I’ve mentioned before that the first two Amendments are my favorites (the Fourth is also up there, but for different reasons). The right to free speech (and peaceably assemble) and the right to bear arms are two of the most useful items a populace can have against any tyrannical government. Both sides of the political spectrum scream about one another but really, these two go arm in arm with one another and should be cherished by all. The right to publicly address the wrongs of your government is not something that the government should be able to deny you. The government should not be able to paint little marks on the ground and say “Yes, you can protest and publicly announce your grievances. But it has to be here. Anywhere else, we’ll arrest you.”
Unfortunately, our president (who is supposed to be a Constitutional scholar, but I’m starting to think that this is a new term used for finding ways around said Constitution) signed into law (very quietly and over a year ago) something which severely limits the First Amendment. A law which was written by a Republican-controlled House and affirmed by a Democratic-controlled Senate.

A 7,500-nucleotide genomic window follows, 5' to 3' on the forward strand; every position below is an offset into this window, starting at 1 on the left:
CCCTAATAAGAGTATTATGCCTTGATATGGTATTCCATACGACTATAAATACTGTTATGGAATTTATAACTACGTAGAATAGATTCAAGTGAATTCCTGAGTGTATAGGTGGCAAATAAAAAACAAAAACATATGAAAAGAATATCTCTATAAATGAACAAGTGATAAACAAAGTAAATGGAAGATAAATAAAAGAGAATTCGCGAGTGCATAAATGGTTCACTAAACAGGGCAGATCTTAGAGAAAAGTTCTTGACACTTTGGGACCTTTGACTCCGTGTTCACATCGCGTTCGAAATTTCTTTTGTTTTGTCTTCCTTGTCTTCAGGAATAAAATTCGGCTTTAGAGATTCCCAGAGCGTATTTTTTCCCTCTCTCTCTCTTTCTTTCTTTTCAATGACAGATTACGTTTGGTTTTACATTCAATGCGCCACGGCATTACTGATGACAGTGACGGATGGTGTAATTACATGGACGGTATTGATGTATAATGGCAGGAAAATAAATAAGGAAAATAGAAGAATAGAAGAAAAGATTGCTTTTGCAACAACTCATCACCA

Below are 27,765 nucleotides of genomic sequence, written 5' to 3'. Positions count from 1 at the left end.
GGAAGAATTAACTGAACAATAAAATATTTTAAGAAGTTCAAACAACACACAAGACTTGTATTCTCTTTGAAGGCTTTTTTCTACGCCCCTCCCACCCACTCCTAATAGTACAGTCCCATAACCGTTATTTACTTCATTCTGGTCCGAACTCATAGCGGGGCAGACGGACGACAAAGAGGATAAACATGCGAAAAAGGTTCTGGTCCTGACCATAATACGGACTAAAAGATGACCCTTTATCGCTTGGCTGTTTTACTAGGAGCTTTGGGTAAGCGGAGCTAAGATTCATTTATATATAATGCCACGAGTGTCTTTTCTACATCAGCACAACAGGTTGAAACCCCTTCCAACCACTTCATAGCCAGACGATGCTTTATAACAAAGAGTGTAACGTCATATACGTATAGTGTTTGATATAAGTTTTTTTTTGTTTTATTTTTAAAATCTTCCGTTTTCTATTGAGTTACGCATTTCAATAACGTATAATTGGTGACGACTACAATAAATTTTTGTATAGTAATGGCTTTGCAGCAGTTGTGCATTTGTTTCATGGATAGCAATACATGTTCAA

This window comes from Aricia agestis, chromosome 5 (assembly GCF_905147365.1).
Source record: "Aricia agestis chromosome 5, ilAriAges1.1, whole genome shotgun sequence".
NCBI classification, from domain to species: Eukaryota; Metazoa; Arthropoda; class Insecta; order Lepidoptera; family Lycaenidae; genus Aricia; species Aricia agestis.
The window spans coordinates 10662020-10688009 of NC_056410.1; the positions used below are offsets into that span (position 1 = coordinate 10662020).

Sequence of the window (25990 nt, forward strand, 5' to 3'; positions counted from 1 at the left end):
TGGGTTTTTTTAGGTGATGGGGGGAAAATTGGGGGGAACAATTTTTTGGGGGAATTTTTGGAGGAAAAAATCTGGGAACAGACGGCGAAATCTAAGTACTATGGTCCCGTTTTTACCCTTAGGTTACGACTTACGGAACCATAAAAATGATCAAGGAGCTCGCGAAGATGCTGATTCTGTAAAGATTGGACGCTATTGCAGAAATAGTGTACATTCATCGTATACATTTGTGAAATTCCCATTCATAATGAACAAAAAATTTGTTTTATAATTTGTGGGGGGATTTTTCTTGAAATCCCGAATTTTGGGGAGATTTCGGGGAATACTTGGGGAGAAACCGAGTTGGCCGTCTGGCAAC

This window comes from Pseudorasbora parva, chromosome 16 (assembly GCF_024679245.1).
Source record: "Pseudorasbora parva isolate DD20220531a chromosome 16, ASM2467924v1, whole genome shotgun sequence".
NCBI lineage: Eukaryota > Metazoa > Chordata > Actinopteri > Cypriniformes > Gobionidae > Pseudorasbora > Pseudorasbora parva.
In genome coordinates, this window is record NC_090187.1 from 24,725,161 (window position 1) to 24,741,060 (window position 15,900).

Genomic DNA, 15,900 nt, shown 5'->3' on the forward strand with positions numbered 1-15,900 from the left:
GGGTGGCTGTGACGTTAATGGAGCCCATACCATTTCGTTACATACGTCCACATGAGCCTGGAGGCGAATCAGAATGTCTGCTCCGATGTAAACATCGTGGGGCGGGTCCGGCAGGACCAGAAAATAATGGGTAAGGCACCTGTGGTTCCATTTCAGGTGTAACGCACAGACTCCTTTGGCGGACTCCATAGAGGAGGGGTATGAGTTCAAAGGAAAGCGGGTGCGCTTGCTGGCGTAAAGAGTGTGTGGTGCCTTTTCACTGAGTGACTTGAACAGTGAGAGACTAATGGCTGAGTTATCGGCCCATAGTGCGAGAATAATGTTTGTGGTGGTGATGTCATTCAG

Combined with the expansion of the PATRIOT Act, I guess nobody can say any more that the two parties can’t work together. At least, when it comes to securing their own power.
This law (H.R. 347, also called the Trespass Law) is horribly written and will allow law enforcement to become over-zealous when enforcing this. You think I’m exaggerating, then think about how many S.W.A.T. raids have gone wrong in the past ten years (using local and municipal variations of the PATRIOT Act). How many innocent people have been denied due process and accidentally shot and killed during a drug bust… which occurred at the wrong address. How many people still truly believe that you are “innocent until proven guilty”? The real answer? Not many.
So now, in what was once a great and proud nation, we have written and enacted so many poorly-worded laws that they no longer function as they’re supposed to. Laws are not meant to protect those in power and yet, they only seem to benefit them. You think I’m kidding?
Okay, fine, then answer me this: what’s the punishment for insider trading? (Up to 20 years in prison, and upwards of a $5 million fine)
Now, if you’re a member of Congress, what’s the punishment? (Thanks to the recent revisions to the STOCK Act, not even a slap on the wrist)
Uh huh. As I was saying…
But on that day, over ten years ago, in a small Free Speech Zone painted on the ground at a school known for being kind of “weird”, nobody was hurt or arrested (even crazy girl wasn’t). I’m thankful for that, even to this day. But I still think back to that day when, as a 24 year old, I realized that our rights were slowly being eroded away.
Subtly, quietly, but irrevocably gone. Like a whisper in the night.